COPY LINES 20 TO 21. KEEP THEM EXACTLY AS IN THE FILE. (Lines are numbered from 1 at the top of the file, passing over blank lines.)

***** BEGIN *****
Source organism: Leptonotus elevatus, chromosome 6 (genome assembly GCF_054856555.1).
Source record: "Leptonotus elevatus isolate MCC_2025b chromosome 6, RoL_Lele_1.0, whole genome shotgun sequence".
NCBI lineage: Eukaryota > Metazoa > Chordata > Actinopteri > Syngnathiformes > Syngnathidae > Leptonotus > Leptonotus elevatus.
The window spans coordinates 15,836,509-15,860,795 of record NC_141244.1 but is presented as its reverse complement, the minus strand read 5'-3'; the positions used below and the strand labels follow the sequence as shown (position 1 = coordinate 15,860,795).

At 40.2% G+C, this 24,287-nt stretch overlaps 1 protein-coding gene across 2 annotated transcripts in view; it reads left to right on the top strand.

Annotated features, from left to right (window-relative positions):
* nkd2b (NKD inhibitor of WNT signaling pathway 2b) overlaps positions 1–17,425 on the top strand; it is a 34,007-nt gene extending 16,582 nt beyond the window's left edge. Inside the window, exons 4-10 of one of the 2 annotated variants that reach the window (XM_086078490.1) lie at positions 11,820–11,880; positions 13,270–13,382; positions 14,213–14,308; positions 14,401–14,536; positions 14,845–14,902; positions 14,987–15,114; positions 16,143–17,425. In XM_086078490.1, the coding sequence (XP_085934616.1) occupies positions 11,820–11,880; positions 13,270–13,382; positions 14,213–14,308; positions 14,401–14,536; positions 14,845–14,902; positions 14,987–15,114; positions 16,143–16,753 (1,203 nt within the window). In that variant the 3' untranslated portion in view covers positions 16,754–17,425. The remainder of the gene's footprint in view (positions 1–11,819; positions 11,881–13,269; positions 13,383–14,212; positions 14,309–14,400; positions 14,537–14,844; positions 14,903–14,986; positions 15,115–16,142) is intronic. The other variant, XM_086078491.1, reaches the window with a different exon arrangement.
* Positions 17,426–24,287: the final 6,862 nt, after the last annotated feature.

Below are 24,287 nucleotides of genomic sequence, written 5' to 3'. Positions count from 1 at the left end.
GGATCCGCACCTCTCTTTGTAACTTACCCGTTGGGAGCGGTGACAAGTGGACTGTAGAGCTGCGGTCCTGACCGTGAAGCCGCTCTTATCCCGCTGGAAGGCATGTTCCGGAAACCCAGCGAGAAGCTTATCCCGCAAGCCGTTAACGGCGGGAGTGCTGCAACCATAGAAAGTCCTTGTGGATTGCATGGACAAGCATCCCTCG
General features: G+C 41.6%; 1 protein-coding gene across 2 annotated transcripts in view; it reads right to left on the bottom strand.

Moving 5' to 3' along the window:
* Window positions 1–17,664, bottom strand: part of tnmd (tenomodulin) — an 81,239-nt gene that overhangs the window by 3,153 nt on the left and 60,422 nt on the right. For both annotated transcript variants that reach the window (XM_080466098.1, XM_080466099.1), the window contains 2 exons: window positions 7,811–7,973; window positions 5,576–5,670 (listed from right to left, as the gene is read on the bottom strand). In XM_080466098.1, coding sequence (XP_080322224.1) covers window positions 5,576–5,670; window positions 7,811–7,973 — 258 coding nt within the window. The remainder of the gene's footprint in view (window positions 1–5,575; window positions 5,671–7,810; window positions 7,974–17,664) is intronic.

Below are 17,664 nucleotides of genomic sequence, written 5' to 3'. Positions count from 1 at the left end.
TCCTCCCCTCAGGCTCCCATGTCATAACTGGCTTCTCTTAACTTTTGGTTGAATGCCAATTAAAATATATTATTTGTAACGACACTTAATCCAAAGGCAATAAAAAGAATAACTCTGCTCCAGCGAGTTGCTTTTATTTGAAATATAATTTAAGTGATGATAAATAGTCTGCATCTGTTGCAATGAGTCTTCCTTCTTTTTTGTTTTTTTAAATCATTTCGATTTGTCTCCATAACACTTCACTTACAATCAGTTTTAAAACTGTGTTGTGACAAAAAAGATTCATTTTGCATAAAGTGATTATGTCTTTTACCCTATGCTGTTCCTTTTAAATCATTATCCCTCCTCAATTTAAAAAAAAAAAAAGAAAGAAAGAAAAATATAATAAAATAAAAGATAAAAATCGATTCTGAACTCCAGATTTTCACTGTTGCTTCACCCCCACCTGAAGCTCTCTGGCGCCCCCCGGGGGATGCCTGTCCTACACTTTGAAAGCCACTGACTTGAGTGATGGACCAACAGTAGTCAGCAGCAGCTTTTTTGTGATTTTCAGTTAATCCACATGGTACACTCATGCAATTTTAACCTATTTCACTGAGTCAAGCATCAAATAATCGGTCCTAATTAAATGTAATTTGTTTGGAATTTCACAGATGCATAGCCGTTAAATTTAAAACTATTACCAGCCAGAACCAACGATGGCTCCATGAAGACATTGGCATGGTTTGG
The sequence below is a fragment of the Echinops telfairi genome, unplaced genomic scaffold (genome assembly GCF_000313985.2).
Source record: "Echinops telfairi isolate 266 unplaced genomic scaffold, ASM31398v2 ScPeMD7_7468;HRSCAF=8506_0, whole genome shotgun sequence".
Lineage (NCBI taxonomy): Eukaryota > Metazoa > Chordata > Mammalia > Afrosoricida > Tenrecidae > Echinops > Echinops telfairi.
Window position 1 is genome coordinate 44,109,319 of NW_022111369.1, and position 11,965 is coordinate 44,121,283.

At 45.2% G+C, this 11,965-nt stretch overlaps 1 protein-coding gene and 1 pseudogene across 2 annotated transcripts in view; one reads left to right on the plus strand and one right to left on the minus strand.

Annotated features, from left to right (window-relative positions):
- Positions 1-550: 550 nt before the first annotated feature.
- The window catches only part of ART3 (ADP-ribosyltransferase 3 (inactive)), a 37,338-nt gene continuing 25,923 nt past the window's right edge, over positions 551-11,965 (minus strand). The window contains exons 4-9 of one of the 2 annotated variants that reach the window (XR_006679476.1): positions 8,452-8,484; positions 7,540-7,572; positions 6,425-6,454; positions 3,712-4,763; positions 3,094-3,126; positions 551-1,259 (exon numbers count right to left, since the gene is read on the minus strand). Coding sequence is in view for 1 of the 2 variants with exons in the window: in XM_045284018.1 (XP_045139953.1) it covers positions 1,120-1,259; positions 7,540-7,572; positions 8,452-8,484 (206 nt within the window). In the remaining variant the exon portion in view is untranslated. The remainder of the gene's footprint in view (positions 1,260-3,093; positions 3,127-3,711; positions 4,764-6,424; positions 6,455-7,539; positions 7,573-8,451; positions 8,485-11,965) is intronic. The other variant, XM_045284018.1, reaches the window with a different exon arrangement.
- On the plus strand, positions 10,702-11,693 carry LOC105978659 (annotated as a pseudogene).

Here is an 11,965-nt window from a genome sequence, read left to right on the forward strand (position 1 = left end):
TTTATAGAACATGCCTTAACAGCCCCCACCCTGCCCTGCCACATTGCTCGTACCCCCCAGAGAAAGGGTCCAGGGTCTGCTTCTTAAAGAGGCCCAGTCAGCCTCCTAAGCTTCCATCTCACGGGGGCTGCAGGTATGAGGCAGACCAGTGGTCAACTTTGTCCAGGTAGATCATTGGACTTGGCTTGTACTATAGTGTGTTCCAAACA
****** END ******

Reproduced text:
At 45.2% G+C, this 11,965-nt stretch overlaps 1 protein-coding gene and 1 pseudogene across 2 annotated transcripts in view; one reads left to right on the plus strand and one right to left on the minus strand.

Annotated features, from left to right (window-relative positions):